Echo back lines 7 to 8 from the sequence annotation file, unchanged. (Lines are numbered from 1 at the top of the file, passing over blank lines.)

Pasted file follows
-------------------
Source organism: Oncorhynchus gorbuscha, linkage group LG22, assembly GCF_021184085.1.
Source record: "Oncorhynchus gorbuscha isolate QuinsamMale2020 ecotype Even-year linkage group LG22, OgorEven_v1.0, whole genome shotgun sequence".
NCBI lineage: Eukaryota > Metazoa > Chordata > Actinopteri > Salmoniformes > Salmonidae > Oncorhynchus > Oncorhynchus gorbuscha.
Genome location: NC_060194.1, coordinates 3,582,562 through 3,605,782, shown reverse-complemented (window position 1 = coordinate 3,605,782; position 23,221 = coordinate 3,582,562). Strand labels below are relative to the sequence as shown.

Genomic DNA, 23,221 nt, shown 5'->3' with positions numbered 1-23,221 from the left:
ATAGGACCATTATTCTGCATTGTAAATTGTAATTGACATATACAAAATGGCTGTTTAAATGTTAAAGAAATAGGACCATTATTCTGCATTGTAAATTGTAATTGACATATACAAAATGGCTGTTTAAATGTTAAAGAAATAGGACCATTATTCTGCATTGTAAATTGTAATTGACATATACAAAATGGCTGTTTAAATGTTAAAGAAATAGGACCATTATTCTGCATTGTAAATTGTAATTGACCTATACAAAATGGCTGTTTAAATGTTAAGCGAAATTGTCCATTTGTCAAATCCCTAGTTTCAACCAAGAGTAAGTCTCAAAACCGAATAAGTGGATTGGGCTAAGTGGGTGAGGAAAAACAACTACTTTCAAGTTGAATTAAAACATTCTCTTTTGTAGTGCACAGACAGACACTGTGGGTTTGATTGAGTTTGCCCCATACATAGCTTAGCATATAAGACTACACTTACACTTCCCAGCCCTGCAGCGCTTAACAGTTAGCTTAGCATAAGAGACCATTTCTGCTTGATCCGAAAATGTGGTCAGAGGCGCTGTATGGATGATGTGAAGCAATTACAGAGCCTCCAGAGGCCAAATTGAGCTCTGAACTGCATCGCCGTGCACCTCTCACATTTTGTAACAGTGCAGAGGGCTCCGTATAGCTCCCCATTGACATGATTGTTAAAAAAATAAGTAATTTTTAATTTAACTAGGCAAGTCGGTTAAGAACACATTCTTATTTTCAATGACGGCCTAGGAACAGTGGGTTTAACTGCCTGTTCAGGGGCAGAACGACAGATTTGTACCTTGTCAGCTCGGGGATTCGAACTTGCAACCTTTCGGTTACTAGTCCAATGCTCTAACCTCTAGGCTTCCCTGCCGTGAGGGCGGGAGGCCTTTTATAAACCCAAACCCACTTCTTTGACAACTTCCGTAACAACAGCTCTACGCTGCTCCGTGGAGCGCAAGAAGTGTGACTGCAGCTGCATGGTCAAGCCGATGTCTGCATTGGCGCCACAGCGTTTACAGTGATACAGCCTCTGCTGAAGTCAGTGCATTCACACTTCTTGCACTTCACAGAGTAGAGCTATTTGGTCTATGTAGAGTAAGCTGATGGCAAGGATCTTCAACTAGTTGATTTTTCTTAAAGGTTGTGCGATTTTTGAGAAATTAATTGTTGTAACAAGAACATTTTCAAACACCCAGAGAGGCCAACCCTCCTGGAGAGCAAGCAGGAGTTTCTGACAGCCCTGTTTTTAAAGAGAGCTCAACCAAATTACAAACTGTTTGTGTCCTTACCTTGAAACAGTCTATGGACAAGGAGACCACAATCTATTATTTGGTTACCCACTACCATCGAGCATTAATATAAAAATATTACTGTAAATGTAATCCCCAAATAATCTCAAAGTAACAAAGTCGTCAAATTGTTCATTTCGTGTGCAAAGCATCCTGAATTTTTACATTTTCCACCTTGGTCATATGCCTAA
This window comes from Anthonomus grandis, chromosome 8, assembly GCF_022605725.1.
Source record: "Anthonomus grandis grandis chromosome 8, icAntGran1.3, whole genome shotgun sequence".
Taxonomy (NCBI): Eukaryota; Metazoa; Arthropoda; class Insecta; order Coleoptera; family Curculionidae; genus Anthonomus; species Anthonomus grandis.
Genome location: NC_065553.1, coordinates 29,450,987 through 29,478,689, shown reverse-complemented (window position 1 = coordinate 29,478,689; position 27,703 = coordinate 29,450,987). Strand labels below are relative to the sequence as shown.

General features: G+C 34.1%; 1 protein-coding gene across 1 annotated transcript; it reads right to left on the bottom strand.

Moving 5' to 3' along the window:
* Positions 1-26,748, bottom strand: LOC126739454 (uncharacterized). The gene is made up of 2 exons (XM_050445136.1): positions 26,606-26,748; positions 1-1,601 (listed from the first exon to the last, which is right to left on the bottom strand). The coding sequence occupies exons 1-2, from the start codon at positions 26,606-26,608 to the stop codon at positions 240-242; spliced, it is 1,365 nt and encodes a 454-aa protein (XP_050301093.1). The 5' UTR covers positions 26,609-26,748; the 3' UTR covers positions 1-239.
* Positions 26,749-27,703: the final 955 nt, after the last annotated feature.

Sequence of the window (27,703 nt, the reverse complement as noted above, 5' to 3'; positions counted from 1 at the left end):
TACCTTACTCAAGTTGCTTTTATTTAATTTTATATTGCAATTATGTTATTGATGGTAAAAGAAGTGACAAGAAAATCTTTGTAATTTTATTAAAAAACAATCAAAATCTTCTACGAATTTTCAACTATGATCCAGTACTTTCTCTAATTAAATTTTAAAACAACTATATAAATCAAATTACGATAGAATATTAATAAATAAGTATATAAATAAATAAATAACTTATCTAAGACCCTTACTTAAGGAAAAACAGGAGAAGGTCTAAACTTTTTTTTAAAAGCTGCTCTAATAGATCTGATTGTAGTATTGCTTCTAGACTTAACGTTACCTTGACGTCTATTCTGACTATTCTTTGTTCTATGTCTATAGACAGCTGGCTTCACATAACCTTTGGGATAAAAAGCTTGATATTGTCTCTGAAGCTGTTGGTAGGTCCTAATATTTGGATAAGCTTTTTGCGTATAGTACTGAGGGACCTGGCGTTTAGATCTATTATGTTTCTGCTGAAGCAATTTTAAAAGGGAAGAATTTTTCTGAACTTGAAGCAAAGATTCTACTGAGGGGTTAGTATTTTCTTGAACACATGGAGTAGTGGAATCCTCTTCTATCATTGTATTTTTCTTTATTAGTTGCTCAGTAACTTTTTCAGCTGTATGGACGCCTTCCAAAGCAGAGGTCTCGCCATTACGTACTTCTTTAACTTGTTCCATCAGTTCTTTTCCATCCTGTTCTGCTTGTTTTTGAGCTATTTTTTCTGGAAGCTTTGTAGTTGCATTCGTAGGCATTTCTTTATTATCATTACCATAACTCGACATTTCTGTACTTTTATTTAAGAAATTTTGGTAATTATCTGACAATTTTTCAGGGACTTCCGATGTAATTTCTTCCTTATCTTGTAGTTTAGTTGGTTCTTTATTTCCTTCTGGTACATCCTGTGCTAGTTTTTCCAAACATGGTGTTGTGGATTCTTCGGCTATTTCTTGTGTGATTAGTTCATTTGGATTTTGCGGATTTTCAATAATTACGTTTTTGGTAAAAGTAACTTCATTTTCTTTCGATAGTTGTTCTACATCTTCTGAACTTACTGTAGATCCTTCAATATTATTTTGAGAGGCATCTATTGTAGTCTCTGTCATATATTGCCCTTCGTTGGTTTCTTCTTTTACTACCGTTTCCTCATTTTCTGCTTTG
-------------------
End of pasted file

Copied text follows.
This window comes from Anthonomus grandis, chromosome 8, assembly GCF_022605725.1.
Source record: "Anthonomus grandis grandis chromosome 8, icAntGran1.3, whole genome shotgun sequence".